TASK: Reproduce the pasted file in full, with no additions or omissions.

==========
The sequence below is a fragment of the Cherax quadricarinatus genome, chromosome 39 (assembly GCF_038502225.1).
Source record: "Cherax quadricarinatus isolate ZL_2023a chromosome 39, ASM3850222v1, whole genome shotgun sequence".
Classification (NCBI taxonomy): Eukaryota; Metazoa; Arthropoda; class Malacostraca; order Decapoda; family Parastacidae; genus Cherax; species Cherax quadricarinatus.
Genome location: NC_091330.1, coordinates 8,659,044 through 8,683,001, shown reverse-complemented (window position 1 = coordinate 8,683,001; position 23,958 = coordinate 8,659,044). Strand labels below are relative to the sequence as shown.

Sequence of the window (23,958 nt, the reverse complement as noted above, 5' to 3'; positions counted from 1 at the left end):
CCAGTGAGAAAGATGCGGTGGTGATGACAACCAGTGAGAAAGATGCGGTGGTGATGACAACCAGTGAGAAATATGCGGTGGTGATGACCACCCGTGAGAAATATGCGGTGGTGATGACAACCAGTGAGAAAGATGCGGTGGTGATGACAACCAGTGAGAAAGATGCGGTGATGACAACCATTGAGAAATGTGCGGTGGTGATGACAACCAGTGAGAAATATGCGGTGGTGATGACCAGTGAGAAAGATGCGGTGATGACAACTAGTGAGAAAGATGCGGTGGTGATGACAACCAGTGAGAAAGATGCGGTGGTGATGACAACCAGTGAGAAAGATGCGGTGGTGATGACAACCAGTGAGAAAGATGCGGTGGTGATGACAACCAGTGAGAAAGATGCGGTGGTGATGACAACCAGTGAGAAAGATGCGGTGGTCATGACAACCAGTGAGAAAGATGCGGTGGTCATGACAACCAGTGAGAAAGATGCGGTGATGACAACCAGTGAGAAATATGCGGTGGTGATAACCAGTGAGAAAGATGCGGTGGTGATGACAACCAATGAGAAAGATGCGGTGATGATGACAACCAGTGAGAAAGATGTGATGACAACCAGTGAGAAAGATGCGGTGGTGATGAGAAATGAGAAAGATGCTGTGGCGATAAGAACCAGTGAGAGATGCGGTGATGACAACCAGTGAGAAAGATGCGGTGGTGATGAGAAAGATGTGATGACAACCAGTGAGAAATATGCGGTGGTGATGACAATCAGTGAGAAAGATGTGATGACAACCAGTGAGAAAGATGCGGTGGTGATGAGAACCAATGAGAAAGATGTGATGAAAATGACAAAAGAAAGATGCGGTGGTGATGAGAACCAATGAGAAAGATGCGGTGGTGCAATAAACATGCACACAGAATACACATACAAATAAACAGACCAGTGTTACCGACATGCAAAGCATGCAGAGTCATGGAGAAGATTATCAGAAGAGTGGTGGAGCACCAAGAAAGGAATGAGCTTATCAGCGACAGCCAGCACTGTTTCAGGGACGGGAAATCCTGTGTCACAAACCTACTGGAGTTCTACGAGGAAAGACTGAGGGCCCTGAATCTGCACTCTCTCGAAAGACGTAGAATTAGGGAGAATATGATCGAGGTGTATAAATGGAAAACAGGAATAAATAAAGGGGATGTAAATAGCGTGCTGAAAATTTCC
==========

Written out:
The sequence below is a fragment of the Cherax quadricarinatus genome, chromosome 39 (assembly GCF_038502225.1).
Source record: "Cherax quadricarinatus isolate ZL_2023a chromosome 39, ASM3850222v1, whole genome shotgun sequence".
Classification (NCBI taxonomy): Eukaryota; Metazoa; Arthropoda; class Malacostraca; order Decapoda; family Parastacidae; genus Cherax; species Cherax quadricarinatus.
Genome location: NC_091330.1, coordinates 8,659,044 through 8,683,001, shown reverse-complemented (window position 1 = coordinate 8,683,001; position 23,958 = coordinate 8,659,044). Strand labels below are relative to the sequence as shown.

Sequence of the window (23,958 nt, the reverse complement as noted above, 5' to 3'; positions counted from 1 at the left end):
CCAGTGAGAAAGATGCGGTGGTGATGACAACCAGTGAGAAAGATGCGGTGGTGATGACAACCAGTGAGAAATATGCGGTGGTGATGACCACCCGTGAGAAATATGCGGTGGTGATGACAACCAGTGAGAAAGATGCGGTGGTGATGACAACCAGTGAGAAAGATGCGGTGATGACAACCATTGAGAAATGTGCGGTGGTGATGACAACCAGTGAGAAATATGCGGTGGTGATGACCAGTGAGAAAGATGCGGTGATGACAACTAGTGAGAAAGATGCGGTGGTGATGACAACCAGTGAGAAAGATGCGGTGGTGATGACAACCAGTGAGAAAGATGCGGTGGTGATGACAACCAGTGAGAAAGATGCGGTGGTGATGACAACCAGTGAGAAAGATGCGGTGGTGATGACAACCAGTGAGAAAGATGCGGTGGTCATGACAACCAGTGAGAAAGATGCGGTGGTCATGACAACCAGTGAGAAAGATGCGGTGATGACAACCAGTGAGAAATATGCGGTGGTGATAACCAGTGAGAAAGATGCGGTGGTGATGACAACCAATGAGAAAGATGCGGTGATGATGACAACCAGTGAGAAAGATGTGATGACAACCAGTGAGAAAGATGCGGTGGTGATGAGAAATGAGAAAGATGCTGTGGCGATAAGAACCAGTGAGAGATGCGGTGATGACAACCAGTGAGAAAGATGCGGTGGTGATGAGAAAGATGTGATGACAACCAGTGAGAAATATGCGGTGGTGATGACAATCAGTGAGAAAGATGTGATGACAACCAGTGAGAAAGATGCGGTGGTGATGAGAACCAATGAGAAAGATGTGATGAAAATGACAAAAGAAAGATGCGGTGGTGATGAGAACCAATGAGAAAGATGCGGTGGTGCAATAAACATGCACACAGAATACACATACAAATAAACAGACCAGTGTTACCGACATGCAAAGCATGCAGAGTCATGGAGAAGATTATCAGAAGAGTGGTGGAGCACCAAGAAAGGAATGAGCTTATCAGCGACAGCCAGCACTGTTTCAGGGACGGGAAATCCTGTGTCACAAACCTACTGGAGTTCTACGAGGAAAGACTGAGGGCCCTGAATCTGCACTCTCTCGAAAGACGTAGAATTAGGGAGAATATGATCGAGGTGTATAAATGGAAAACAGGAATAAATAAAGGGGATGTAAATAGCGTGCTGAAAATTTCC